Another solution is to place SET NOCOUNT ON at the top of the sqlsrv statement and all called procedures, functions and triggers.

We've practically observed it with sql statement with 500 inserts but only 368 was inserted without false returned. Prefixing by SET NOCOUNT ON or reading a cursor all rows were inserted.

See Processing Results (ODBC): https://docs.microsoft.com/en-us/sql/relational-databases/native-client-odbc-results/processing-results-odbc Each INSERT, UPDATE, and DELETE statement returns a result set containing only the number of rows affected by the modification. This count is made available when application calls SQLRowCount. ODBC 3.x applications must either call SQLRowCount to retrieve the result set or SQLMoreResults to cancel it. When an application executes a batch or stored procedure containing multiple INSERT, UPDATE, or DELETE statements, the result set from each modification statement must be processed using SQLRowCount or cancelled using SQLMoreResults. These counts can be cancelled by including a SET NOCOUNT ON statement in the batch or stored procedure.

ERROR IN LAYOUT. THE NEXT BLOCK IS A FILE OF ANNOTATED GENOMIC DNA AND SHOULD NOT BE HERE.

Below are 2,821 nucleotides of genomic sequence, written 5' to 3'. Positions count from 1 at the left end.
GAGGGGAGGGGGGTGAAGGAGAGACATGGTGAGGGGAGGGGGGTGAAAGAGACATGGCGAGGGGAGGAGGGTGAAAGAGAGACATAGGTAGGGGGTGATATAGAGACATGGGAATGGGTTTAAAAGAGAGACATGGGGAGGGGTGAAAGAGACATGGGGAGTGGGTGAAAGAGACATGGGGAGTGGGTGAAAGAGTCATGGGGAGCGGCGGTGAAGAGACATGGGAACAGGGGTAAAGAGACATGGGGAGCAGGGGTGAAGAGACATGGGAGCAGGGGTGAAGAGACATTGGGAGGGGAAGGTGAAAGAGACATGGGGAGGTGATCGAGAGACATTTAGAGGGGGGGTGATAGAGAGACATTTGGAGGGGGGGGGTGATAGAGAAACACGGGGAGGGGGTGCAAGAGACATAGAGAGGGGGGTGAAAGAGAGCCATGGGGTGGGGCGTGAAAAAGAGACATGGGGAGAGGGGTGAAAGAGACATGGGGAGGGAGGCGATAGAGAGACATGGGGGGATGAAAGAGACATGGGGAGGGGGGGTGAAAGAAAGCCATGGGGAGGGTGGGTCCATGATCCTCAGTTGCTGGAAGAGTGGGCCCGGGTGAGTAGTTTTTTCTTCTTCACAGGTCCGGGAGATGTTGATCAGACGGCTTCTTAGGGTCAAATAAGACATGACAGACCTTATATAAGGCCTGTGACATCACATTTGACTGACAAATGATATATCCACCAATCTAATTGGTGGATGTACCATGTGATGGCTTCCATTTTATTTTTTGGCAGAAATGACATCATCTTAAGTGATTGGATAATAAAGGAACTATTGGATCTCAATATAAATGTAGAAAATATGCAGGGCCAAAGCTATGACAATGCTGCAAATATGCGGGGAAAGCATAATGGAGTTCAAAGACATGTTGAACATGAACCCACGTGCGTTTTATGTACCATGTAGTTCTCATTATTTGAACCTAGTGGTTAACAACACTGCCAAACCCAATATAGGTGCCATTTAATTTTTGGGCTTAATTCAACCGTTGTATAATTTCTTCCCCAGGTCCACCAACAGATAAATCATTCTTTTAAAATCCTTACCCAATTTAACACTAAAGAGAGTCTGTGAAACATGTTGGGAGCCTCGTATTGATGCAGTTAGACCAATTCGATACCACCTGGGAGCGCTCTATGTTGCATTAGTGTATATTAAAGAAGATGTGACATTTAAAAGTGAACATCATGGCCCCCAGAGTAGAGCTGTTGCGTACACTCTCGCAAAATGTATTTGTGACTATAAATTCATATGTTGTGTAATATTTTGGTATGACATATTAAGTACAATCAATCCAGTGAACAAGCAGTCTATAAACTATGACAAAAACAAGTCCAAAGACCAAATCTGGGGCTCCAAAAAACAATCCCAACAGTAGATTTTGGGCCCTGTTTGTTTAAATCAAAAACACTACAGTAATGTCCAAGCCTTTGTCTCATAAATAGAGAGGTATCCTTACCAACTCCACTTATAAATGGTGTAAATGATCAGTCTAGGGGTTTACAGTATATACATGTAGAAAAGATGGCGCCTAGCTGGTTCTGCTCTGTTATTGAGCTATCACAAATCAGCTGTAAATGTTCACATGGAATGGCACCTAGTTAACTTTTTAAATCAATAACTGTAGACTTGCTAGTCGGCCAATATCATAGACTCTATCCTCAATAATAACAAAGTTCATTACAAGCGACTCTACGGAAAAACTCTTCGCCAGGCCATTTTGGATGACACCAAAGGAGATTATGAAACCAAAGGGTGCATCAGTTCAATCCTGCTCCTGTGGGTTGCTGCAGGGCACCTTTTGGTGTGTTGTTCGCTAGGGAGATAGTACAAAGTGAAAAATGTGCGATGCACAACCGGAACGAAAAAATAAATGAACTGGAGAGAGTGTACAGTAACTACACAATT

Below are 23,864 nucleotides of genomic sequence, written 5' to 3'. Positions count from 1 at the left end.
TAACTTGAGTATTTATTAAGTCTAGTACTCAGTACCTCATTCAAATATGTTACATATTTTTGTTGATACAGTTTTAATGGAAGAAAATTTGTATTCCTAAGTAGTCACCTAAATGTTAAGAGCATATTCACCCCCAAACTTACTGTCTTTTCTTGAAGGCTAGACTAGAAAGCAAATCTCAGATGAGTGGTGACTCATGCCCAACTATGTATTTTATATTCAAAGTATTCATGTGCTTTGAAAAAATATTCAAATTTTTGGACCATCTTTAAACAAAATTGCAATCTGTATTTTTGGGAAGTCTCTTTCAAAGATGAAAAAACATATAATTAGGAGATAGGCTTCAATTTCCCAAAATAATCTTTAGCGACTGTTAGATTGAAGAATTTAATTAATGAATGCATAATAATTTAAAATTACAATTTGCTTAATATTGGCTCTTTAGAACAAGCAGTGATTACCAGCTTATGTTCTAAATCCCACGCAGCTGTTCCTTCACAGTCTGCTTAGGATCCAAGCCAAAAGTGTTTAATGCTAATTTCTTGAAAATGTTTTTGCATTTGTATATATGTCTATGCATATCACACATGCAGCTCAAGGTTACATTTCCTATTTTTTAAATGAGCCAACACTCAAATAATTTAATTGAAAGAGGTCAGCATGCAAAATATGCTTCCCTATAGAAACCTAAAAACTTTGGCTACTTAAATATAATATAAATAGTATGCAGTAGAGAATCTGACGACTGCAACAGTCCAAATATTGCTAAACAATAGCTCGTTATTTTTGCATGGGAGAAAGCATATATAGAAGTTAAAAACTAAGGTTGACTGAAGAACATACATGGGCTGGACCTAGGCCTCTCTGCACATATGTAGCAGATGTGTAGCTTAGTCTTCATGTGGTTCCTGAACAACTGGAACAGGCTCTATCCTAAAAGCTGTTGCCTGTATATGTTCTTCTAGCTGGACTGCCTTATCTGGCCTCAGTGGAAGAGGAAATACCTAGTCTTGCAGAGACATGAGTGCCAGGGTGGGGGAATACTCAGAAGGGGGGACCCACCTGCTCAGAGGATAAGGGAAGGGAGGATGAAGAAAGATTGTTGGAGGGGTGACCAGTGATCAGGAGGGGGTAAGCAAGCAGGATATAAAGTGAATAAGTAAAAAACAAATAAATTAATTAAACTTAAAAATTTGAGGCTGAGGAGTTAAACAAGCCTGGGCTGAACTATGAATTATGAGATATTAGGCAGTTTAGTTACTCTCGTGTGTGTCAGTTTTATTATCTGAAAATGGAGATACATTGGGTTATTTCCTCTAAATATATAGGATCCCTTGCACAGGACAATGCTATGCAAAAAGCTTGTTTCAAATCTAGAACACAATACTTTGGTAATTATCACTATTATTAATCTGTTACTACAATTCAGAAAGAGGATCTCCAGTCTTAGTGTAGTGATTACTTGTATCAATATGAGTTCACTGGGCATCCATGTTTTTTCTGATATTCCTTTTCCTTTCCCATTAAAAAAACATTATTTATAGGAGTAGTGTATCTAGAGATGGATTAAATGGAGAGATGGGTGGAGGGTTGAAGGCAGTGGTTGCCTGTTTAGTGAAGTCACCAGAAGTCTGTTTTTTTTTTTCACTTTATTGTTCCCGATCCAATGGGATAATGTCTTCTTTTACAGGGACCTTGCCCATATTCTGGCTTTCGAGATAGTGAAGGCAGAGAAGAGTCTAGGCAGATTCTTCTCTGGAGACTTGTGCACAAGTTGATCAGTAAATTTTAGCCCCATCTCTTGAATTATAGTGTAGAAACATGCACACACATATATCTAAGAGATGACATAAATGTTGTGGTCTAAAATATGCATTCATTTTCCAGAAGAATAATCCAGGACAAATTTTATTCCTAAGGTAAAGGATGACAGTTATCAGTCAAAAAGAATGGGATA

bill_spam0001 at yahoo dot com
9 years ago
Tip: It may seem obvious, but you need to trim your strings down to fit in the database field you are saving them to via a parametrized query or a stored procedure. (IE: only submit up to 20 characters to a VARCHAR(20) database field). If you send a larger string to the query then it can handle, you will get an error.

When cleaning up your strings, you will most likely find yourself using the php substr() function. This function will return, as documented, a boolean FALSE value when presented with an empty string. Not minding this boolean FALSE value will cause "0" to be saved in your database tables instead of an empty string.

Since trimming your input is also important, the simple and intuitive solution for this is to trim your substr() output, which will consistently supply and empty string, not boolean FALSE.

So this will always work:
//trim last returns our empty string as a data type of string
$address_line_2 = trim(substr($_POST['addr2']),0,30));

gettype($address_line_2);  //outputs string

//executing a database query will save "" in field tblAddressBook.addr2
$sql = "update tblAddressBook set name=(?), addr1=(?), addr2=(?),..."
$params = array($name, $address_line_1, $address_line_2, ...)